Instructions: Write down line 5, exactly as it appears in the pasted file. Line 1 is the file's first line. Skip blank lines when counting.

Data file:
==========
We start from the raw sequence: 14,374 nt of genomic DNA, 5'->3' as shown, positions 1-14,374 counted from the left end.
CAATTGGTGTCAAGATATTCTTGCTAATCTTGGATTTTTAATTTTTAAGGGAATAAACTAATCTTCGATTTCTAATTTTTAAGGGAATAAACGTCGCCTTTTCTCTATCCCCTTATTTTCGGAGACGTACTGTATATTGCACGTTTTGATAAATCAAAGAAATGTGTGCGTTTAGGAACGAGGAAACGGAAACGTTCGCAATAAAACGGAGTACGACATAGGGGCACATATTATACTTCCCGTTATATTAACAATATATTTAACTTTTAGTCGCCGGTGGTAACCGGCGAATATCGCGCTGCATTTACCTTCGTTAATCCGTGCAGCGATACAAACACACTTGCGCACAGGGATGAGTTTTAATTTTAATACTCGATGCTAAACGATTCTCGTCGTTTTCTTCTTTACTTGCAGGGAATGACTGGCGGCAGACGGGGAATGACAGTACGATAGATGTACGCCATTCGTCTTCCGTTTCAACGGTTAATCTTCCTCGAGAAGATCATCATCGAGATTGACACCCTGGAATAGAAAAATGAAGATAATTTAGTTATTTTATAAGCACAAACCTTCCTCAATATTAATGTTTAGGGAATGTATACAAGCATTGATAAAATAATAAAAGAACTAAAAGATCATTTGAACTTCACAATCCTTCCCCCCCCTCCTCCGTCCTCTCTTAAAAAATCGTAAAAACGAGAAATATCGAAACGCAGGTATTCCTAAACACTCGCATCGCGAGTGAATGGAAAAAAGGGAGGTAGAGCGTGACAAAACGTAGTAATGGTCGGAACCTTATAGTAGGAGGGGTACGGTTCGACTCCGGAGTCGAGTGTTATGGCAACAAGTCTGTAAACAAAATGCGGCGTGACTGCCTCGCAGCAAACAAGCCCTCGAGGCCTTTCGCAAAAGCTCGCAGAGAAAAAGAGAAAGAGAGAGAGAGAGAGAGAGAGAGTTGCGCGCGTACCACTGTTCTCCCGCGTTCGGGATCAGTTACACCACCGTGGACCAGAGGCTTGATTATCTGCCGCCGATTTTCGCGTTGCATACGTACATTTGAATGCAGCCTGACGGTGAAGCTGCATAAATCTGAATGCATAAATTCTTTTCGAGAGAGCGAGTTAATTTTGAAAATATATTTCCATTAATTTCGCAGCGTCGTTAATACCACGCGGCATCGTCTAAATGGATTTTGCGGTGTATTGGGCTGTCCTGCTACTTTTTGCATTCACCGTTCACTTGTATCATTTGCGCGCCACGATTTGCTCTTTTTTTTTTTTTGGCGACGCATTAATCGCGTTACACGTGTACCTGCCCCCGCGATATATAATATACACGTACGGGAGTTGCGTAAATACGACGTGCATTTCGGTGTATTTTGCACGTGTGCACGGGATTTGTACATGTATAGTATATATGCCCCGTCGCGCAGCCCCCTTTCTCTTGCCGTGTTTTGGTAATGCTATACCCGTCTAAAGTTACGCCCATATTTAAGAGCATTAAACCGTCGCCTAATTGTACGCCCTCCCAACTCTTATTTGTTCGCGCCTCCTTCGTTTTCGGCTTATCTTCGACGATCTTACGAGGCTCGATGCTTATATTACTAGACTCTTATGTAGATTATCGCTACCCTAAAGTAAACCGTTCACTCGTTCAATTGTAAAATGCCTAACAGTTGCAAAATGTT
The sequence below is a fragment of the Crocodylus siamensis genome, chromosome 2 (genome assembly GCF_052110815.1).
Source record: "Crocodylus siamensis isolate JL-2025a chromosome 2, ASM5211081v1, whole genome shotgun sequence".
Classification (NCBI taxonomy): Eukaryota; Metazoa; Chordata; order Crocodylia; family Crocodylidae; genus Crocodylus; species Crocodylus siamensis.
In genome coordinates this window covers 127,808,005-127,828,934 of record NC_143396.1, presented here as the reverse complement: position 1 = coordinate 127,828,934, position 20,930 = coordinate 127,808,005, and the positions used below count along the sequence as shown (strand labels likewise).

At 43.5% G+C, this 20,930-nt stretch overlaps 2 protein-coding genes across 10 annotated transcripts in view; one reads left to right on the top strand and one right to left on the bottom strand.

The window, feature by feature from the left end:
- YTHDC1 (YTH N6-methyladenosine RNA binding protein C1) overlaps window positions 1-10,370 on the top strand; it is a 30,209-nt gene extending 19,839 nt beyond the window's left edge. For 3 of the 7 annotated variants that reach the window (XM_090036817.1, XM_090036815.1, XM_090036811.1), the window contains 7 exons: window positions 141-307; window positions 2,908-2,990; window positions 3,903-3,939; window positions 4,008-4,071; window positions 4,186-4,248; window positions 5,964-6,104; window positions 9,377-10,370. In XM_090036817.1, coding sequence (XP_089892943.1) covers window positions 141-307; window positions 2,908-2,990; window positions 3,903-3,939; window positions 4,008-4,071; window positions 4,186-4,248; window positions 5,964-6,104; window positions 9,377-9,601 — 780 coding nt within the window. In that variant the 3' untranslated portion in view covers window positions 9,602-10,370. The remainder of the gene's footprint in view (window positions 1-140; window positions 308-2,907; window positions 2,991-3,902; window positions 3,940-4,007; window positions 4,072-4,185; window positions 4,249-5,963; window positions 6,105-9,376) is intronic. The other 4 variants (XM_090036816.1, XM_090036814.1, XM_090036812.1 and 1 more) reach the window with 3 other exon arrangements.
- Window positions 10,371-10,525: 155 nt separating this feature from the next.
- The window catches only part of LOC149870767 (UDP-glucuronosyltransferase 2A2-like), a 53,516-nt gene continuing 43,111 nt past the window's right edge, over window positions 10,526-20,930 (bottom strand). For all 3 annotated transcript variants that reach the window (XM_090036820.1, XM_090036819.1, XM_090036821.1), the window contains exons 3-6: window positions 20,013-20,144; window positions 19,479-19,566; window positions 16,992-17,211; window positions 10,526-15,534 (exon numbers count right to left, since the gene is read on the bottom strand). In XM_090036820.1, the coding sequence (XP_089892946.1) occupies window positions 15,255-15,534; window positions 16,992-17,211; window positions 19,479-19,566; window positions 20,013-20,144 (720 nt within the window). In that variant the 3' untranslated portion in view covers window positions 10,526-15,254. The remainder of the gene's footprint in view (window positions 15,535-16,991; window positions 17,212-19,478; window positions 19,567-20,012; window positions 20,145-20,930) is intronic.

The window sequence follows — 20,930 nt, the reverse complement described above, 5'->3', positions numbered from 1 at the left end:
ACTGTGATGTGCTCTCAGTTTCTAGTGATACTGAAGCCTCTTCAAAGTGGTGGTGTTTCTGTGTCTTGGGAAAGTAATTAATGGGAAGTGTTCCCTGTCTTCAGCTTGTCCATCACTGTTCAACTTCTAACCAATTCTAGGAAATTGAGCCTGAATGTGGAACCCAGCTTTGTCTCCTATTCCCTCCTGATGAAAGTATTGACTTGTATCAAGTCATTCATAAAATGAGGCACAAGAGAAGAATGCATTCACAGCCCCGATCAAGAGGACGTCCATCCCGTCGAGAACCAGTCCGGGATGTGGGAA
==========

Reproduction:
Classification (NCBI taxonomy): Eukaryota; Metazoa; Chordata; order Crocodylia; family Crocodylidae; genus Crocodylus; species Crocodylus siamensis.